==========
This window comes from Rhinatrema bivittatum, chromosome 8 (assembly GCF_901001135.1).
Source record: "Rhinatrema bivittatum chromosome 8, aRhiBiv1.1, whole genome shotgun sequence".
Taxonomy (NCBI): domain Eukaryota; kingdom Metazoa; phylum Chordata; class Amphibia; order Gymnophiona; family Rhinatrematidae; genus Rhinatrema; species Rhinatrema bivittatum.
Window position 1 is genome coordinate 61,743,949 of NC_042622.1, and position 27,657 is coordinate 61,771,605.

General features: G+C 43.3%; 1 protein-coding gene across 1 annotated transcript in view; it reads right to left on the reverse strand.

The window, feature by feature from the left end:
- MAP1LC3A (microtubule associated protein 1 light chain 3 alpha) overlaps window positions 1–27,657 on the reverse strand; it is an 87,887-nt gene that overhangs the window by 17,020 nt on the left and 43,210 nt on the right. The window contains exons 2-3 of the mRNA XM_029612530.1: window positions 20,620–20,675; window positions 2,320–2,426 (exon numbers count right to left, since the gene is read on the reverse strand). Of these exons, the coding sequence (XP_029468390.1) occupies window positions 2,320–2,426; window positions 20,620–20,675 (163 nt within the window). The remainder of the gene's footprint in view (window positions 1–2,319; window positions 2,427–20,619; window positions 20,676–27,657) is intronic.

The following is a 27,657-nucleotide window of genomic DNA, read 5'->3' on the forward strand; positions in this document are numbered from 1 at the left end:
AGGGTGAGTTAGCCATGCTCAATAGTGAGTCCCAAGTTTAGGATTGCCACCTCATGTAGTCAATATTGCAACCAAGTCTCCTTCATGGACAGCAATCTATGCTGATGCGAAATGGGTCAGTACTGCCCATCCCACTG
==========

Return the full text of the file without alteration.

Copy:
This window comes from Rhinatrema bivittatum, chromosome 8 (assembly GCF_901001135.1).
Source record: "Rhinatrema bivittatum chromosome 8, aRhiBiv1.1, whole genome shotgun sequence".
Taxonomy (NCBI): domain Eukaryota; kingdom Metazoa; phylum Chordata; class Amphibia; order Gymnophiona; family Rhinatrematidae; genus Rhinatrema; species Rhinatrema bivittatum.
Window position 1 is genome coordinate 61,743,949 of NC_042622.1, and position 27,657 is coordinate 61,771,605.

General features: G+C 43.3%; 1 protein-coding gene across 1 annotated transcript in view; it reads right to left on the reverse strand.

The window, feature by feature from the left end:
- MAP1LC3A (microtubule associated protein 1 light chain 3 alpha) overlaps window positions 1–27,657 on the reverse strand; it is an 87,887-nt gene that overhangs the window by 17,020 nt on the left and 43,210 nt on the right. The window contains exons 2-3 of the mRNA XM_029612530.1: window positions 20,620–20,675; window positions 2,320–2,426 (exon numbers count right to left, since the gene is read on the reverse strand). Of these exons, the coding sequence (XP_029468390.1) occupies window positions 2,320–2,426; window positions 20,620–20,675 (163 nt within the window). The remainder of the gene's footprint in view (window positions 1–2,319; window positions 2,427–20,619; window positions 20,676–27,657) is intronic.

The following is a 27,657-nucleotide window of genomic DNA, read 5'->3' on the forward strand; positions in this document are numbered from 1 at the left end:
AGGGTGAGTTAGCCATGCTCAATAGTGAGTCCCAAGTTTAGGATTGCCACCTCATGTAGTCAATATTGCAACCAAGTCTCCTTCATGGACAGCAATCTATGCTGATGCGAAATGGGTCAGTACTGCCCATCCCACTG